08/15/2014 08:06 am ET Updated Dec 06, 2017

4 Pervasive Literary Taboos

By Jh Mae for IndieReader

Even in 2014, our society is full of taboos -- those shameful things we condemn or ignore. Some writers not only acknowledge these taboos, but explore them unabashedly in daring books. Here some indies that celebrate topics that are not discussed in polite society.


The Crime of the Century by Joanne Myers
This work of nonfiction explores the ghastly murder of two teens in Rolling Hills, Ohio, believed to have been committed by a nudist named Richard Allan Lloyd. The two teens were Shane Shoemaker and his girlfriend, Babette. She was rumored to be in an incestuous relationship with Lloyd, who was her stepfather; at the time, people believed Lloyd killed his step-daughter in a jealous rage. The Crime of the Century explores many dark elements - including cults, Satanist suspects, and police corruption - but none are darker than the teens' deaths, which were reminiscent of the sickest horror films.


Rapunzel Let Down, by Regina Dolman
The Fairytale Retold series by Regina Doman is at its heaviest in the six installment, Rapunzel Let down - so heavy, in fact, that Doman issued a note of caution with it. The novel explores the love story between a young couple divided by mortal sin. Now separated, they are each confronted by dragons - representing forced abortion and other evils, including pornography, rape and child molestation. The series is published by an independent, Catholic-themed press.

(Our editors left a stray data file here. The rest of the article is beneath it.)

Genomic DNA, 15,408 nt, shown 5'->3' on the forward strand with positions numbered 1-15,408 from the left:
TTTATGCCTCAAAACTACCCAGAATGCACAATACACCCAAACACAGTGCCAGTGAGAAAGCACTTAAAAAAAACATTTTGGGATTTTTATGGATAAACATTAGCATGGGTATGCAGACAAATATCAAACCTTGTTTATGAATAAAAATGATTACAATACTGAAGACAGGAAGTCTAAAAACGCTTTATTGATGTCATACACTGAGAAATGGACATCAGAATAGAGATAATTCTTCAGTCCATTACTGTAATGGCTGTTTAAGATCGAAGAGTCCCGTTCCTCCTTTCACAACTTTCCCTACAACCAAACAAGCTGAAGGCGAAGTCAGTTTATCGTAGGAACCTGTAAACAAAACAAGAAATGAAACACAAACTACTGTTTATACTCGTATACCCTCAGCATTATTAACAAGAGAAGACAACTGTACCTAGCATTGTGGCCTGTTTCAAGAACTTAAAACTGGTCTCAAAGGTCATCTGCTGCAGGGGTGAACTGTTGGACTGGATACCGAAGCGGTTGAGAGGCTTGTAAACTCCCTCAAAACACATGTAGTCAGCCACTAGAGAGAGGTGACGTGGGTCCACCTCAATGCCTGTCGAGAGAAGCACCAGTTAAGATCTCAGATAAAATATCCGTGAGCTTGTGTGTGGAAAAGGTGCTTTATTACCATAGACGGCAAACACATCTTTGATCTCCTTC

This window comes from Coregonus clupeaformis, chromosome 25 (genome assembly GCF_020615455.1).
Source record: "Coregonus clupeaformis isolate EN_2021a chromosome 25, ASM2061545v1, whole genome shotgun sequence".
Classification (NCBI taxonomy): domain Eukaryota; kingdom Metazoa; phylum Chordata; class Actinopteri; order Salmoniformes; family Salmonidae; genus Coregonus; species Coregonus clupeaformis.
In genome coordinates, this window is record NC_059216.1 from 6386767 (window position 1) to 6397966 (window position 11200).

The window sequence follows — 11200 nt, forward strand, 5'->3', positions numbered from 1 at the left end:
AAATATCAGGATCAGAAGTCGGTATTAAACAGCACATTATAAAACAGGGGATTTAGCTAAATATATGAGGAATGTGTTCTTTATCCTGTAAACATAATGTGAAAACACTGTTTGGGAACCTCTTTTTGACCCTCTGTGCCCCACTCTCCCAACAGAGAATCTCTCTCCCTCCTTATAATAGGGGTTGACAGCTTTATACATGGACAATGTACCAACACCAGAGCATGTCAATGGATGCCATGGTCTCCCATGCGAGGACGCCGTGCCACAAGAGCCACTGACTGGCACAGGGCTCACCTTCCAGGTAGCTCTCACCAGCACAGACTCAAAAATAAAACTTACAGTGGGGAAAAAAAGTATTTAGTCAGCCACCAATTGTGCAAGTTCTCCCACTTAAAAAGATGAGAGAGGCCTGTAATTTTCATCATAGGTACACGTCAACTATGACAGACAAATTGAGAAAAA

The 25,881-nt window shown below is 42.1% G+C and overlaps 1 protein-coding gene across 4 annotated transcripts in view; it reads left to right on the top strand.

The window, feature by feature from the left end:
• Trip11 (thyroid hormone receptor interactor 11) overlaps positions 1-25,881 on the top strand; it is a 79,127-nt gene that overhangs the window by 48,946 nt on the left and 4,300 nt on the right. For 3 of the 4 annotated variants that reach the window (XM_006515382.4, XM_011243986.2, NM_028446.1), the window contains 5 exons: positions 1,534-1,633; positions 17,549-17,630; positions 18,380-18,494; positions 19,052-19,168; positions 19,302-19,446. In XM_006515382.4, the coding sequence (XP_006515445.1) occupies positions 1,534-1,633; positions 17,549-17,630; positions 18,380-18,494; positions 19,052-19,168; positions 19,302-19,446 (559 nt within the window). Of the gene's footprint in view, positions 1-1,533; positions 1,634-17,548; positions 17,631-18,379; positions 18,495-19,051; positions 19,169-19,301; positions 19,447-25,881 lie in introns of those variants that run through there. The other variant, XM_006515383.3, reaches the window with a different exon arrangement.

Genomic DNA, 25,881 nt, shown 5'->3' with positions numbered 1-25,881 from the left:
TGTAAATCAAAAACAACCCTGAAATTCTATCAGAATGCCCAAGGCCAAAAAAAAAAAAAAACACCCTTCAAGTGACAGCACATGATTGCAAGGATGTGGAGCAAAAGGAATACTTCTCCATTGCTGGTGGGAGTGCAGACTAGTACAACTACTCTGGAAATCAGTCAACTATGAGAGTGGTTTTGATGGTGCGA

Around the World in 80 Men, by Brandi and Rebecca Ratliff
The authors of Around the World in 80 Men proclaim there will be 80 installments in this series about a high-end call girl called Morgan Holland - so far there are 20, each featuring a different location. The synopsis gives little away - perhaps it would be far too racy - but the story promises to feature "gorgeous, wealthy" clients who "know how to please a woman." The bed-hopping takes place in Romania, Texas, Argentina, Finland, Canada...

Polygamy Child of Polygamy, by Kosi Avotri In 1960s and 1970s Ghana, Safia lives in a polygamous family. Her mother is Christian, her father a traditional chief, each pulling her in the direction of their religious beliefs. This worsens for Safia when her mother becomes mentally ill, and she must live with her father and stepmother. It's a story about balancing the values of one belief system with the traditions of another.

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